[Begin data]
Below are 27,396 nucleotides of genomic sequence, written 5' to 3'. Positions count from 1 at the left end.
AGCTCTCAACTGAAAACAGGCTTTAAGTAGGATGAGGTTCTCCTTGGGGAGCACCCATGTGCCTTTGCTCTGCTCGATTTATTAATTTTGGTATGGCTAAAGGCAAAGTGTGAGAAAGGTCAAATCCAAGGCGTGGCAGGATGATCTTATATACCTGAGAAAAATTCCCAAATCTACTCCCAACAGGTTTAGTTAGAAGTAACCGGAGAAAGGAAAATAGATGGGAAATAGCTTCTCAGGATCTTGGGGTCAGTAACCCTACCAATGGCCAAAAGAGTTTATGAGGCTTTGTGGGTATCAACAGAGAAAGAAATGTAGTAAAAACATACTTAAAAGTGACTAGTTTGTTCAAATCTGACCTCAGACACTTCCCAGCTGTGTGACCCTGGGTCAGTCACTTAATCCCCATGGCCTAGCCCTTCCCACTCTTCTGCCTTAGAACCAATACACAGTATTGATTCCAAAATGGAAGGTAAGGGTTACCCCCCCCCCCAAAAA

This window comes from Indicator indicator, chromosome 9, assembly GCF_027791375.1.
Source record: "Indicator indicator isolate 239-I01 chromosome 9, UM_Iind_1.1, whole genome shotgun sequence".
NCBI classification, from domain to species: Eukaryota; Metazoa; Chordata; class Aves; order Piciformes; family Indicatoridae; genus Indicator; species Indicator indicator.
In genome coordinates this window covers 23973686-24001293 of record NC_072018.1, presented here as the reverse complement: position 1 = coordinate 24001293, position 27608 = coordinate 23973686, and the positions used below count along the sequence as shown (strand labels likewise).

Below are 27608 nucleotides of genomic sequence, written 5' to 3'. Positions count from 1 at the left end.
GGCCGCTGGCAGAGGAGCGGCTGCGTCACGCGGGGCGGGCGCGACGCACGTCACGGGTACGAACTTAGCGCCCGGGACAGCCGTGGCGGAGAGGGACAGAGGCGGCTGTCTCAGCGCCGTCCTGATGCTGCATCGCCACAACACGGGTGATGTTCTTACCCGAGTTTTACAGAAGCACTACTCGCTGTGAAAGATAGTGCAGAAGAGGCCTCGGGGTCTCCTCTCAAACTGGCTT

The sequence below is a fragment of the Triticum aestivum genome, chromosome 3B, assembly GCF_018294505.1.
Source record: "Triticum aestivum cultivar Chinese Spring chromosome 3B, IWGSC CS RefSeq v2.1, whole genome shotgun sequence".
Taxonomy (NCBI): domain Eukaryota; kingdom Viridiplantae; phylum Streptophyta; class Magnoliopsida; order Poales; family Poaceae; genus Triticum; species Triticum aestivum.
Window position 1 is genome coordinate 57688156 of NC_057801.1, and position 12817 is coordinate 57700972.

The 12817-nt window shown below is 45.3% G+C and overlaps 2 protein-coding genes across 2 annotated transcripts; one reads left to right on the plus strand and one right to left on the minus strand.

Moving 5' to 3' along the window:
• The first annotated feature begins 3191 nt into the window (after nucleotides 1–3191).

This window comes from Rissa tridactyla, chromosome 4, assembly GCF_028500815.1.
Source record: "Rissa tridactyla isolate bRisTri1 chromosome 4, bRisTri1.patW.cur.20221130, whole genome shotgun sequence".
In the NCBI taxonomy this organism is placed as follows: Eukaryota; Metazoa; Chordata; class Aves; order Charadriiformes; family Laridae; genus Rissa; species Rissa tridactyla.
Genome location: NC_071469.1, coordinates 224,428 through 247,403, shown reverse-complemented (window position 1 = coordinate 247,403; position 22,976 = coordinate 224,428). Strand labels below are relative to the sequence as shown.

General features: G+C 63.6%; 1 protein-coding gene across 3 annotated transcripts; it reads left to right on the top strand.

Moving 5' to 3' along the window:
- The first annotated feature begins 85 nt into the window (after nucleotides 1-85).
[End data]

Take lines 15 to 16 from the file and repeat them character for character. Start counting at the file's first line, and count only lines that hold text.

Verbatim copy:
• The first annotated feature begins 3191 nt into the window (after nucleotides 1–3191).

This window comes from Rissa tridactyla, chromosome 4, assembly GCF_028500815.1.